I spent the weekend (on the beach – yay!) celebrating the upcoming marriage of a friend with a new group of women. Pretty quickly upon meeting them, they asked what I did for work. When I said I was in media relations, I was greeted with a few blank stares and obligatory exclamations like “Oh,” or “Wow. That’s great!” Realizing I would have to give more details, I launched into my elaborated explanation, complete with examples.
 
It was a good conversation starter, but it got me thinking about those moments we’ve all had in which people (not only people you’re meeting for the first time, but even those with whom you’ve actually worked for years – or worse, your own family members) look at you with a blank expression wondering what it is you actually do at work all day.
 
I’m not sure why, but “media relations,” “public affairs,” “public relations,” and “communications,” are terms often misunderstood on college campuses. And unfortunately, the job of a media relations professional becomes a lot harder if the experts we’re hoping to pitch don’t fully comperehend what we actually do.
 
That’s why I always made sure that the first thing I did when meeting with any faculty member or administrator for the first time was explain my job. I created an easy-to-read, one-page document with information on what my colleagues and I did and when to contact us. It looked like this:
 
What we do:
The media relations staff…
 

  • issues press releases based on newsworthy events, scholarly achievements, human interest and trend stories to targeted local, regional and national t.v., print and radio
  • directs members of the media to expert scholars through targeted pitches, regular media advisories and press releases tied to the news of the day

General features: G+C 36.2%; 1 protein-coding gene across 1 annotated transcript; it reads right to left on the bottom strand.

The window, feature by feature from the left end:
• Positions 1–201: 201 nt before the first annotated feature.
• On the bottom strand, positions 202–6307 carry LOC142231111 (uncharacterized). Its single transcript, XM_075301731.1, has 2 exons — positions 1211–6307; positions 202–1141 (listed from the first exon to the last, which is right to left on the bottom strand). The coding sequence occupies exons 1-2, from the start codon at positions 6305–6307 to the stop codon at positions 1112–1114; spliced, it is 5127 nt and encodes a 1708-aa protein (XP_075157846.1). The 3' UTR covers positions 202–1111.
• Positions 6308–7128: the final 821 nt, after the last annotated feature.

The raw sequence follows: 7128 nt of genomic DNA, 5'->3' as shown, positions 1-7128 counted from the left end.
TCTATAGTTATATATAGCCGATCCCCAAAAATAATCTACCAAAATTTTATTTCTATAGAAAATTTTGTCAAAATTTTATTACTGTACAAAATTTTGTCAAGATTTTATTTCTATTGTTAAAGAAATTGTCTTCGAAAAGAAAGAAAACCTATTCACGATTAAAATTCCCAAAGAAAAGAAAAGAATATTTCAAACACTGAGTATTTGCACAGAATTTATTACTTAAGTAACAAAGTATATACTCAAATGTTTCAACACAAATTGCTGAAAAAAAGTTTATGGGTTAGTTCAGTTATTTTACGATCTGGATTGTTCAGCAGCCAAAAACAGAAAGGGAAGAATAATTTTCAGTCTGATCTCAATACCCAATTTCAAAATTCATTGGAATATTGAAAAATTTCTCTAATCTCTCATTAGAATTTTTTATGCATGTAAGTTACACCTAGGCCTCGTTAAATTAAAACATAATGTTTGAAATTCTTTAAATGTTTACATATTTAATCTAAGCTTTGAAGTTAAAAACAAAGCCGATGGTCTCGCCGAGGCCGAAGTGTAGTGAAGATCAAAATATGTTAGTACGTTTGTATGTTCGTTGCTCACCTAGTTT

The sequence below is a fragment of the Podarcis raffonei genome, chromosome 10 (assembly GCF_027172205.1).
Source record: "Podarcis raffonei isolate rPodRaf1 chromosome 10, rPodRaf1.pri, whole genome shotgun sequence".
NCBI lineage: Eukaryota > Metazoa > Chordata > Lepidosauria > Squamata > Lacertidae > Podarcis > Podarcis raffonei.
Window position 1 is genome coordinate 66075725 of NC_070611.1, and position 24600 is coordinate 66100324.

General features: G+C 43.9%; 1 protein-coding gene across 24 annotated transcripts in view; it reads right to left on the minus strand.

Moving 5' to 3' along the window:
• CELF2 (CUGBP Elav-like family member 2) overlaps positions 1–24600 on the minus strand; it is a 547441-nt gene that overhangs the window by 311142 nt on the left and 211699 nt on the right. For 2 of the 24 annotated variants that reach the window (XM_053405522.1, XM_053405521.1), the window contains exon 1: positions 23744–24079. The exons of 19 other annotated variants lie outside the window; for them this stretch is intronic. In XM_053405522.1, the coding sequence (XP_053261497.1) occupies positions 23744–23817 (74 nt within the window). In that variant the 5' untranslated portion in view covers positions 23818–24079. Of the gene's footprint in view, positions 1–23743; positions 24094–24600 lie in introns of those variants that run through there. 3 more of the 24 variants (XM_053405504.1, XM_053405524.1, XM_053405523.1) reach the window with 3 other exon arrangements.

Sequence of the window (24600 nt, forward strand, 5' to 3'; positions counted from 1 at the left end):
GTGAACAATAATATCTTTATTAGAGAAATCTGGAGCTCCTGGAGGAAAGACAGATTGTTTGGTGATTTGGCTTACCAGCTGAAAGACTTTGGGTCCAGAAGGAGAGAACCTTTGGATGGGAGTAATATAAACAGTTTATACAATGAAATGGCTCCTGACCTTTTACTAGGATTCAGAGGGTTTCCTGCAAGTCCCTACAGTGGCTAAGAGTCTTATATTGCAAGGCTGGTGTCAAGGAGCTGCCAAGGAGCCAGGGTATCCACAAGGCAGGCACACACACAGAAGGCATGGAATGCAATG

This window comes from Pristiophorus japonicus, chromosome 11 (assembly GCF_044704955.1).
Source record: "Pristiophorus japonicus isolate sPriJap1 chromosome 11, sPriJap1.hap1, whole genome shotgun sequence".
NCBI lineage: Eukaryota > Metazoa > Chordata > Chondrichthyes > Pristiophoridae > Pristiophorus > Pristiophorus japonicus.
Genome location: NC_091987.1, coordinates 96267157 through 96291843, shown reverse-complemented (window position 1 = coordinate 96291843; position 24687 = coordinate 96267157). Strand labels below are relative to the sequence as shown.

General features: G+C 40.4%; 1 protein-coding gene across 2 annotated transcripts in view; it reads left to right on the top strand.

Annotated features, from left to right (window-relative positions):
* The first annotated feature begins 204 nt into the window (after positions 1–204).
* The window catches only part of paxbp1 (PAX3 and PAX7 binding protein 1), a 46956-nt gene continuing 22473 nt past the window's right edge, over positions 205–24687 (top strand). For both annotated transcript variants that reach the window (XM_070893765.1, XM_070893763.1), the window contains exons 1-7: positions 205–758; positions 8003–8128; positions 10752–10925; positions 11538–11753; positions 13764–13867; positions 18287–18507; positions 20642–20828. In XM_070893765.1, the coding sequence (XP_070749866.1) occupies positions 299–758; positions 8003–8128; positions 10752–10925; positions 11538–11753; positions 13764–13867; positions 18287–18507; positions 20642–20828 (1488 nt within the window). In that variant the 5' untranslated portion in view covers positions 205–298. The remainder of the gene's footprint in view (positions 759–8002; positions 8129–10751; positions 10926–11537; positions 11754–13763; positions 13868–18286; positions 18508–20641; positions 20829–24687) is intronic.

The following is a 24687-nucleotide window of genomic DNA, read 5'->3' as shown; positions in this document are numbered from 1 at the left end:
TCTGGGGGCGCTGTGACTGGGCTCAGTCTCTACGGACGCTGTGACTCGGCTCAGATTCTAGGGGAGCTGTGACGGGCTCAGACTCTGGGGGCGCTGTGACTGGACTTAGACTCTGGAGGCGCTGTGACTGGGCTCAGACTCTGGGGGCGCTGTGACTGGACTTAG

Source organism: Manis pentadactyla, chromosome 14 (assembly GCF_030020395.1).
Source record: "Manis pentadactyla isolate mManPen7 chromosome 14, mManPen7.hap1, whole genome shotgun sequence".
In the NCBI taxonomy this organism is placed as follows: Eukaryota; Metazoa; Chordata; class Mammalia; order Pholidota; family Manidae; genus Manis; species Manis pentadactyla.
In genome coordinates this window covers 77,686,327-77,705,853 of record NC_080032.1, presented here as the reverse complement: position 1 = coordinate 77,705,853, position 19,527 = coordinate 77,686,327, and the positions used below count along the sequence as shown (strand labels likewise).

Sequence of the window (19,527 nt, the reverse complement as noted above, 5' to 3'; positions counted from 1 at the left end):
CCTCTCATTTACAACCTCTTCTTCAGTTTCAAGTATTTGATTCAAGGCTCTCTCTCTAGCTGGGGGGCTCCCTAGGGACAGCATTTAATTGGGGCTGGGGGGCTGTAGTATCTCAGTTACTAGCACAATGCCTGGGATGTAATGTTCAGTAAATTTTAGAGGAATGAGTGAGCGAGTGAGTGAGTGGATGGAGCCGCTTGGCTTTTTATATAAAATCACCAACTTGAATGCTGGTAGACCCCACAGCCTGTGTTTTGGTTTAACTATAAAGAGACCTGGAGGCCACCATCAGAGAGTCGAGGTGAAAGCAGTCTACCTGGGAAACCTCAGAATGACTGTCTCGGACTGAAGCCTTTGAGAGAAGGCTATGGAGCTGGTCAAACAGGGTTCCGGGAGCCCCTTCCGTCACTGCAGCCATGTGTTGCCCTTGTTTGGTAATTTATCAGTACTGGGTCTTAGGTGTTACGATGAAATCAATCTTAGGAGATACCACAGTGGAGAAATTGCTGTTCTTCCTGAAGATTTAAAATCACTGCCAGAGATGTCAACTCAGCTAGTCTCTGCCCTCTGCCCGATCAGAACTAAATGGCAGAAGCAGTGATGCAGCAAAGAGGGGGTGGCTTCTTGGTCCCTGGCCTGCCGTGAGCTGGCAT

• assists in preparing and pitching op-eds and letters to the editor
  • advises on preparations for interviews with print, radio and television outlets
  • offers individual and group media training

 
When to contact us:
Please let us know when…
 

  • your area of expertise/research currently relates to an issue in the news
  • you are working collaboratively with students (or other faculty) on unique projects
  • you introduce a new academic (or other) program on campus
  • your forthcoming book, essay, article, etc. is expected
  • you receive major grants, fellowships or other honors
  • you see interesting trends emerging with your research, or with your students
  • you would like assistance placing an op-ed or letter to the editor
  • a reporter contacts you directly for comment

 
To me, it seemed like overkill at first, but people were truly appreciative. Many hadn’t before realized we could help with op-eds or interview preparations, for example. As a result, we started placing more opinion pieces almost immediately. And, even better, my job became easier once people truly understood what I did.
 
If you have a similar story – or related tips – please share them here! I love bonding over shared experiences like this, and am always looking for new ways to talk about media relations.